Early 20th century Revigator lauded radiation as 'cure all'


Published: Sunday, January 14, 2007 at 6:01 a.m.
Last Modified: Sunday, January 14, 2007 at 12:40 a.m.
Q:Here are photos of a Revigator. It was made in San Francisco around the turn of the last century when radium was thought to be a cure all.
The print on the side of the last photo instructs the owner to fill with water every night and drink freely upon rising and retiring and clean with a stiff brush monthly. It has a radium pitchblend core and I have hung a Geiger counter into the jar and get a mild reading. A Geiger counter on the outside produces nothing over background.
You can see from the photos that the cover was damaged and repaired. Do you know where I can get any information on collector interest?
A:Yes indeed radium was thought to be a cure all during the early 20th century. There were numerous radioactive quack cures, as they are known, even radium suppositories. I found the exact item you have along with much more information at the Oak Ridge Associated Universities website. The following information about your Revigator comes from the site. I think your example would sell in the $200 range perhaps more on a good day.
The following is from the historical collection of quack cures at Oakridge. This and more can be found at http://www.orau.org/ptp/collection/quackcures/quackcures.htm.
Users were provided the following printed instructions on the side of the jar: 1. Fill jar every night.
2. Use hydrant or any good water.
3. Drink freely when thirsty and upon arising and retiring. Average six or more glasses daily.
This was probably the most popular device developed in the United States to add radon to drinking water. Advertised by the company as "an original radium ore patented water crock," it sold in the hundreds of thousands between 1920 and the mid-1930s.
The jar itself was lined with radium-containing ore and was glazed on the outside and porous on the inside. Water inside the jar would absorb the radon released by decay of the radium. Depending on the type of water, the resulting radon concentrations would range from a few hundred to a few hundred thousand picocuries per liter.
As the brochure stated, "Results overcome doubts.
"The millions of tiny rays that are continuously given off by this ore penetrate the water and form this great HEALTH ELEMENT- RADIO-ACTIVITY. All the next day the family is provided with two gallons of real, healthful radioactive water . . . nature's way to health."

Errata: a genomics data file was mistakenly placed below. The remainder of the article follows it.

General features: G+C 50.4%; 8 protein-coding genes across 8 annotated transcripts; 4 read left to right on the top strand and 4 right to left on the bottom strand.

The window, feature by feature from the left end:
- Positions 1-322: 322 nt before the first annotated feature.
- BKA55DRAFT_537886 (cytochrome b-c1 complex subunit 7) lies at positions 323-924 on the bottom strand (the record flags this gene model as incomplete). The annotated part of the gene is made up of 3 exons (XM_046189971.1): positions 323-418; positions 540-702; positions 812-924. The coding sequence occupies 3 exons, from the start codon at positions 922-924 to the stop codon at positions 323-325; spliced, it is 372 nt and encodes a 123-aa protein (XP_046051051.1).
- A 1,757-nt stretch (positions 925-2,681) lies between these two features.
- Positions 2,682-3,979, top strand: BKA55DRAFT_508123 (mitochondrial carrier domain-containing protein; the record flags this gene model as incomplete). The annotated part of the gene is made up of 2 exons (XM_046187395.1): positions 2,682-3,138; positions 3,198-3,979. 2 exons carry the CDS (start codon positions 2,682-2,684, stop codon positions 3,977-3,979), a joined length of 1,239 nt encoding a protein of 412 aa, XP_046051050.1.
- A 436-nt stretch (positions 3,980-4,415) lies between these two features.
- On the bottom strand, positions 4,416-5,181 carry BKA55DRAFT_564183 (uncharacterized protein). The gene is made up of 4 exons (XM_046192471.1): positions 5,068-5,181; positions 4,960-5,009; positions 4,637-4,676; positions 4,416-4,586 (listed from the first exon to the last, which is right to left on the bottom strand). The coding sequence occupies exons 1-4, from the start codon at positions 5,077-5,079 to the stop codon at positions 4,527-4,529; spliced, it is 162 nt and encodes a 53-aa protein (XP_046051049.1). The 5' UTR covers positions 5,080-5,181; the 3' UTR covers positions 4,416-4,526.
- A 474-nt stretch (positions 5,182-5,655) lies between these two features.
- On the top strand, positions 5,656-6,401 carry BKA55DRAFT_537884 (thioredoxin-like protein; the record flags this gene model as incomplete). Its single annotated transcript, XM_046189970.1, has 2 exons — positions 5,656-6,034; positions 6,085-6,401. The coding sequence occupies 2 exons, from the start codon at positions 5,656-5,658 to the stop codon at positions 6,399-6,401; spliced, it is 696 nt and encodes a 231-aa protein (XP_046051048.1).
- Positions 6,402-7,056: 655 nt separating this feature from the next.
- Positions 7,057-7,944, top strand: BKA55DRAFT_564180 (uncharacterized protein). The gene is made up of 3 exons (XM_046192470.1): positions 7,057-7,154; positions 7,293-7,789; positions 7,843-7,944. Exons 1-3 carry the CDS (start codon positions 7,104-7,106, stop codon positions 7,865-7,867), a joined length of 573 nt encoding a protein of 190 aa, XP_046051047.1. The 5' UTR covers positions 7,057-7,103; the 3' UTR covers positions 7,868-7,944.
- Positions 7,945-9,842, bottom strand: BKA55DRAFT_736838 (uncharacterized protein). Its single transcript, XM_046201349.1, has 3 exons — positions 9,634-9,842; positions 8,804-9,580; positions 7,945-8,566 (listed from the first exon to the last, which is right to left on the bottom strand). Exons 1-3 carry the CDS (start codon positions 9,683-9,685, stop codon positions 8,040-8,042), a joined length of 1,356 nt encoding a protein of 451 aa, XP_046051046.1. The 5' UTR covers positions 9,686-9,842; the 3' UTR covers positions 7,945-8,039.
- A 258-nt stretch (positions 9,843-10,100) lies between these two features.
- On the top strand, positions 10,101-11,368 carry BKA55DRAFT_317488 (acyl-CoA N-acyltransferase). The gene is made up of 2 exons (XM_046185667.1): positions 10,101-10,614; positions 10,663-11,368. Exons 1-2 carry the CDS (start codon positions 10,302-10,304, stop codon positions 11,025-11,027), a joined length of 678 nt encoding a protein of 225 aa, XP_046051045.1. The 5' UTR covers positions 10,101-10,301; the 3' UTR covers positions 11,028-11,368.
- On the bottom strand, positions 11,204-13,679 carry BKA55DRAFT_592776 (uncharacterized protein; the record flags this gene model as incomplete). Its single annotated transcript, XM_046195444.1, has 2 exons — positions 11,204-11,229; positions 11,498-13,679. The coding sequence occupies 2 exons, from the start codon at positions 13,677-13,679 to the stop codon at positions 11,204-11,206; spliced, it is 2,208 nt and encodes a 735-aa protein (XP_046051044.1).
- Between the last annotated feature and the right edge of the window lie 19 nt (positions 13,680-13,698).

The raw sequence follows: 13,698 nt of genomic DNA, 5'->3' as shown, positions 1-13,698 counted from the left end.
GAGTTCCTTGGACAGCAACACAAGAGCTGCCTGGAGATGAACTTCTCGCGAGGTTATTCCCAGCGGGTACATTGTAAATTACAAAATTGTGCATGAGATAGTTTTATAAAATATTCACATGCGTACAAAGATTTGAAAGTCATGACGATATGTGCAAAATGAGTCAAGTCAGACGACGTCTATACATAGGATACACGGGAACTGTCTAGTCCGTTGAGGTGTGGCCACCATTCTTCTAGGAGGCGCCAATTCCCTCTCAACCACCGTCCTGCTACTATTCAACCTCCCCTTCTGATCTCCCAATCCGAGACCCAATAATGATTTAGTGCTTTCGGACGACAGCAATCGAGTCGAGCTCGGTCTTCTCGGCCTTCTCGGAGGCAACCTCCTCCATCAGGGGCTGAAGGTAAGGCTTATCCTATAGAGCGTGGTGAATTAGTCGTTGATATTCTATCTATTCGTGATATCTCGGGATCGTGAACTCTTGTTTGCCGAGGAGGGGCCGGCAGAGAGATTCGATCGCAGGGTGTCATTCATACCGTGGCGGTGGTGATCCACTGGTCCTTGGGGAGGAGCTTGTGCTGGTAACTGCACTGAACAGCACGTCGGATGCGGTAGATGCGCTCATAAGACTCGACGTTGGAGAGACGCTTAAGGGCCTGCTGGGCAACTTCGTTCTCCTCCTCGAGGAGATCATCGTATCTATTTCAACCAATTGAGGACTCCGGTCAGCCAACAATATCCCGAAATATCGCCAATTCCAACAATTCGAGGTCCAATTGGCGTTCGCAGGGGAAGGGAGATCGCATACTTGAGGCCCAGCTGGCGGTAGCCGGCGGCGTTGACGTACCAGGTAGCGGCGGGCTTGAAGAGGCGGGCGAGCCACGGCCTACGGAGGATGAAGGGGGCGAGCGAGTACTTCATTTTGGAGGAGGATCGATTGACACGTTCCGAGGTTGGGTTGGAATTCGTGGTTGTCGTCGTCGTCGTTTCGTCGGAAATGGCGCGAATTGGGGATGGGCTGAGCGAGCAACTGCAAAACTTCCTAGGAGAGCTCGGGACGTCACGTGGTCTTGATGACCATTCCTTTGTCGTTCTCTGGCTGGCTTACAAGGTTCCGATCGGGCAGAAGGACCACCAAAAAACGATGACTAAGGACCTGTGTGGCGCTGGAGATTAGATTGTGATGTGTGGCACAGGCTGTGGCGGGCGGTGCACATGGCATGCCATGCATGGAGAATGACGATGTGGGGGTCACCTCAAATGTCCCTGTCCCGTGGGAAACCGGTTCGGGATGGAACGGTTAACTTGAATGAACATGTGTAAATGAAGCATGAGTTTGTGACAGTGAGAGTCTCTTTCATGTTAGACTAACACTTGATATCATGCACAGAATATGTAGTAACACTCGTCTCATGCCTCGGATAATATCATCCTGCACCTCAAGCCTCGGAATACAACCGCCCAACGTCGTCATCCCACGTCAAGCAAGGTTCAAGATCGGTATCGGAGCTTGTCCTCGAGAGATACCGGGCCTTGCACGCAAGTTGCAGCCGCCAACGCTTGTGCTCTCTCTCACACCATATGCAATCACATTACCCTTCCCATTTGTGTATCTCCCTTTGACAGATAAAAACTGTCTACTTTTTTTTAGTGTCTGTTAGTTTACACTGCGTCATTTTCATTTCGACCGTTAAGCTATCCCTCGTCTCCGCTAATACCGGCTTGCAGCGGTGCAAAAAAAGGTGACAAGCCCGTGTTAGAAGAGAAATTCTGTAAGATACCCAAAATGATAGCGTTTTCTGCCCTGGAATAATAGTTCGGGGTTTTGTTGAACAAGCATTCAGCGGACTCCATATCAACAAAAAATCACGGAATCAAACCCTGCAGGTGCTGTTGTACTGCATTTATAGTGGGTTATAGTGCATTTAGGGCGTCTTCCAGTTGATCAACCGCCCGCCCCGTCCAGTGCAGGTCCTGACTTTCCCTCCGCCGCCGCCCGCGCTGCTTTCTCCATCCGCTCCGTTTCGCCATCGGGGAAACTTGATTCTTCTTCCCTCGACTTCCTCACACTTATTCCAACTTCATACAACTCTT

Considerable confusion persists about the correct pronunciation of "Revigator." The solution can be found in the question and answer section of a 1928 sales brochure of the Revigator Water Jar Company. The answer: "re-vig-a-tor. Accent on the vig."
Produced by the Radium Ore Revigator Company of San Francisco California.
  • n n Q:A few weeks ago, on your radio show, I believe you mentioned a business in Jacksonville that sells items salvaged from ships. I was driving and could not write it down and can find no similar listing in Jacksonville. I am sure my husband would dearly love many of the items available. Although I have waited too long for Christmas, he has a January birthday.
    A:The name of the business is Martifacts, Inc. They sell genuine marine collectibles that went down to the sea in ships. They do not have a retail store but sell their nautical items through a mail order catalog. Everything from navigation lights, portholes, fire nozzles, steering wheels, chronometers, binnacles, engine order telegraphs and more can be purchased, many of which make wonderful decorative items. To get their catalog, call them at (904) 645-0150 or email them at Martifacts@aol.com. Their website is www.martifacts.com.
    John Sikorski is an Ocala antiques dealer. He hosts a cal-in radio show, "Sikorski's Attic," on WUFT-FM (89.1 FM). It can be heard Saturday from 11 a.m. to noon. Send your questions to Sikorski's Attic, c/o The Gainesville Sun, 2700 SW 13th St., Gainesville FL 32608-2015; or e-mail absantique@aol.com.
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